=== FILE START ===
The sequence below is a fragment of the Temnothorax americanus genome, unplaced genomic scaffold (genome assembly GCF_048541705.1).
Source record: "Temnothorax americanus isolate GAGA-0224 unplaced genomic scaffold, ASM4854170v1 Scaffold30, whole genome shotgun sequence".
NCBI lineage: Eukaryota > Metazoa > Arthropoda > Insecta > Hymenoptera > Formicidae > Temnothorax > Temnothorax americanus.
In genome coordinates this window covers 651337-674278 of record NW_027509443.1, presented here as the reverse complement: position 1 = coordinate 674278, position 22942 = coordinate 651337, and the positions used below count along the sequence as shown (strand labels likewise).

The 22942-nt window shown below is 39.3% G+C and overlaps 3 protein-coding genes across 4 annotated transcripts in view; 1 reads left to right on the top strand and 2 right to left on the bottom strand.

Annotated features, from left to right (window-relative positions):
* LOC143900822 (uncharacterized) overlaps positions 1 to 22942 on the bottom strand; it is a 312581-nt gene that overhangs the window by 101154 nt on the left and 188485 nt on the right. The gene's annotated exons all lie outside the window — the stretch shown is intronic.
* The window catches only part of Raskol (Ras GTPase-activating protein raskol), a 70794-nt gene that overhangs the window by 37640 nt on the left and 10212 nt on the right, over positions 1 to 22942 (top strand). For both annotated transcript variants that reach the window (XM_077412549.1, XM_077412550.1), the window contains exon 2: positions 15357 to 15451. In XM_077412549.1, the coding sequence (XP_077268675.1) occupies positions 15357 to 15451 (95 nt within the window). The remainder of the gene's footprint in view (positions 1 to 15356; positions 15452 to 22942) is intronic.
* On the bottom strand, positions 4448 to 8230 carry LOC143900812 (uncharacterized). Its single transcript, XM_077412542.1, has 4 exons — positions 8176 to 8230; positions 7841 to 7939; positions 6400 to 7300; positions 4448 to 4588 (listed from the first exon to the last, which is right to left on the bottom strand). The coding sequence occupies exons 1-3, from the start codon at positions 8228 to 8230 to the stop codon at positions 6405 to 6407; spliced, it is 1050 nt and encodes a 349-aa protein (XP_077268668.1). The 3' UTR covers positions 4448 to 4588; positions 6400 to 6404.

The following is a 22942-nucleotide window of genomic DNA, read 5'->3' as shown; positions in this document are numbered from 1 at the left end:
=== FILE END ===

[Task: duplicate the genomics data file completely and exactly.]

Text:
The sequence below is a fragment of the Temnothorax americanus genome, unplaced genomic scaffold (genome assembly GCF_048541705.1).
Source record: "Temnothorax americanus isolate GAGA-0224 unplaced genomic scaffold, ASM4854170v1 Scaffold30, whole genome shotgun sequence".
NCBI lineage: Eukaryota > Metazoa > Arthropoda > Insecta > Hymenoptera > Formicidae > Temnothorax > Temnothorax americanus.
In genome coordinates this window covers 651337-674278 of record NW_027509443.1, presented here as the reverse complement: position 1 = coordinate 674278, position 22942 = coordinate 651337, and the positions used below count along the sequence as shown (strand labels likewise).

The 22942-nt window shown below is 39.3% G+C and overlaps 3 protein-coding genes across 4 annotated transcripts in view; 1 reads left to right on the top strand and 2 right to left on the bottom strand.

Annotated features, from left to right (window-relative positions):
* LOC143900822 (uncharacterized) overlaps positions 1 to 22942 on the bottom strand; it is a 312581-nt gene that overhangs the window by 101154 nt on the left and 188485 nt on the right. The gene's annotated exons all lie outside the window — the stretch shown is intronic.
* The window catches only part of Raskol (Ras GTPase-activating protein raskol), a 70794-nt gene that overhangs the window by 37640 nt on the left and 10212 nt on the right, over positions 1 to 22942 (top strand). For both annotated transcript variants that reach the window (XM_077412549.1, XM_077412550.1), the window contains exon 2: positions 15357 to 15451. In XM_077412549.1, the coding sequence (XP_077268675.1) occupies positions 15357 to 15451 (95 nt within the window). The remainder of the gene's footprint in view (positions 1 to 15356; positions 15452 to 22942) is intronic.
* On the bottom strand, positions 4448 to 8230 carry LOC143900812 (uncharacterized). Its single transcript, XM_077412542.1, has 4 exons — positions 8176 to 8230; positions 7841 to 7939; positions 6400 to 7300; positions 4448 to 4588 (listed from the first exon to the last, which is right to left on the bottom strand). The coding sequence occupies exons 1-3, from the start codon at positions 8228 to 8230 to the stop codon at positions 6405 to 6407; spliced, it is 1050 nt and encodes a 349-aa protein (XP_077268668.1). The 3' UTR covers positions 4448 to 4588; positions 6400 to 6404.

The following is a 22942-nucleotide window of genomic DNA, read 5'->3' as shown; positions in this document are numbered from 1 at the left end: